By the next morning, they were already well within the depths of Hart-Traslag Forest. They were traveling fast as they could, though it was difficult for the horses to traverse the game trails they were forced to follow. There were no permanent paths into the north end of the forest. The group did not rest until the next morning; Ferin thought it best not to stop during the night, for fear of ambush. The elves had enchantments and spells defending their cities, but they did not cast their power too far from their boundaries. Even so, where they lacked in magic protection they made up for with the many elven outposts scattered throughout the forest. They stopped to rest at one such outpost.
Thea picketed their horses on the bank of the river, then took a moment to splash the clear, cool water over her face and arms. As she walked back to the campsite, which had been set below a small tree house, she saw Ferin and the other elves talking on the deck. She sat down on a rock next to Bjorn, who was preparing a small meal of venison stew. They sat in comfortable silence, while Thea scanned their surroundings. The small glade was richly green, with wildflowers scattered everywhere. In one of the surrounding trees Thea saw a woodpecker, searching for his next meal. She watched the bird for a while, until a heated discussion grabbed her attention.
It was Sigrid and Gabriel who were the source. Though they kept quiet, it was obvious their discussion was not going well. Thea reached out with her mind to glean what it might be about. As soon as she touched Gabriel's mind, he threw a wall up that was as thick as steel. Thea flinched with surprise; she had not expected him to be well adept at guarding his thoughts. Soon after, Sigrid stormed away from him. Shaking his head, he started towards where Thea and Bjorn sat. As he passed them, he gave Thea an angry, hurt look. Thea instantly regretted trying to spy on them. A man was only as safe as his thoughts were, and Thea almost violated his mental sanctuary. I must remember not to let curiosity get the better of me, she scolded herself.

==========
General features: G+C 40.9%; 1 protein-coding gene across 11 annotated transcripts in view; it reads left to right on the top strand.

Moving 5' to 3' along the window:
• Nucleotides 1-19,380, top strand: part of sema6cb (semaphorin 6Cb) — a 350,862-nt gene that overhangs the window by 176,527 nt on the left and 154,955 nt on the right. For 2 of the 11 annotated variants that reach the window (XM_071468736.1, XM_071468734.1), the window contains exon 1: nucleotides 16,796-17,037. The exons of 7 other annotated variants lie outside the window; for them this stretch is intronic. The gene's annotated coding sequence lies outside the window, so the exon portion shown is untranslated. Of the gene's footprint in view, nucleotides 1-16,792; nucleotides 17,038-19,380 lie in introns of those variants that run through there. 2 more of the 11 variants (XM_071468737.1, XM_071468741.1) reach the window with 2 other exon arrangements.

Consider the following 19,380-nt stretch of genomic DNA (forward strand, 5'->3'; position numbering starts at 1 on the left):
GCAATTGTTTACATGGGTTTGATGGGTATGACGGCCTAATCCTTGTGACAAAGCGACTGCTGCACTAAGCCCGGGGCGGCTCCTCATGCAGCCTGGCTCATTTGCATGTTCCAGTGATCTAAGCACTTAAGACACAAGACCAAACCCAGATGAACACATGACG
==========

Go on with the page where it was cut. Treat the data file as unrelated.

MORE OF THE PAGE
She watched Gabriel as he sat alone on a rock, overlooking the river. Thea couldn't stand having bad feelings between them, so she rose and approached him to apologize. When she was but three feet from him, he looked over his shoulder and spoke, again surprising her. "It is not polite to delve in places you had not been welcomed to." His voice, though not unkind, made his upset clear. Cautiously, she walked up and sat beside him.
She waited, and after a few moments he looked at her. Feeling sheepish, she said, "I am sorry that I tried to read you. I should not have, and had no intention of causing you hurt." After a moment, his face softened and he nodded his forgiveness. Thea could not help but pry further though. "I only wish I knew what it is Sigrid is so guarded and bitter about. You are the only one she seems to speak to."
"She does not just speak to me," Gabriel said softly. Looking back at the river, he continued. "You should take care to pay more attention to your brother. Sigrid seems to be quite taken with Bjorn." Thea was shocked. How could she not notice such a thing? Thinking back on their trip, she did remember many a time where Bjorn and Sigrid talked throughout the night, when they were supposed to be sleeping. She had not given the talks much merit, until now.
"I thought that maybe, perhaps, you and her had something going on between you," Thea said, trying to keep the jealous tone out of her speech. Gabriel laughed a little, tossing a pebble he had being toying with into the water.
"As close as we are," he said, "there is nothing between us than a profound friendship. I was the first to welcome her, as a child, to our village; she clung to me after that. We share many things between us...more than I care to think about." Thea noticed the distaste in his voice when he spoke near the end. As curious as she was, Thea would not press the subject further. She did not want to push him any further away, and hoped that their own friendship might develop into one that would allow the sharing of secrets.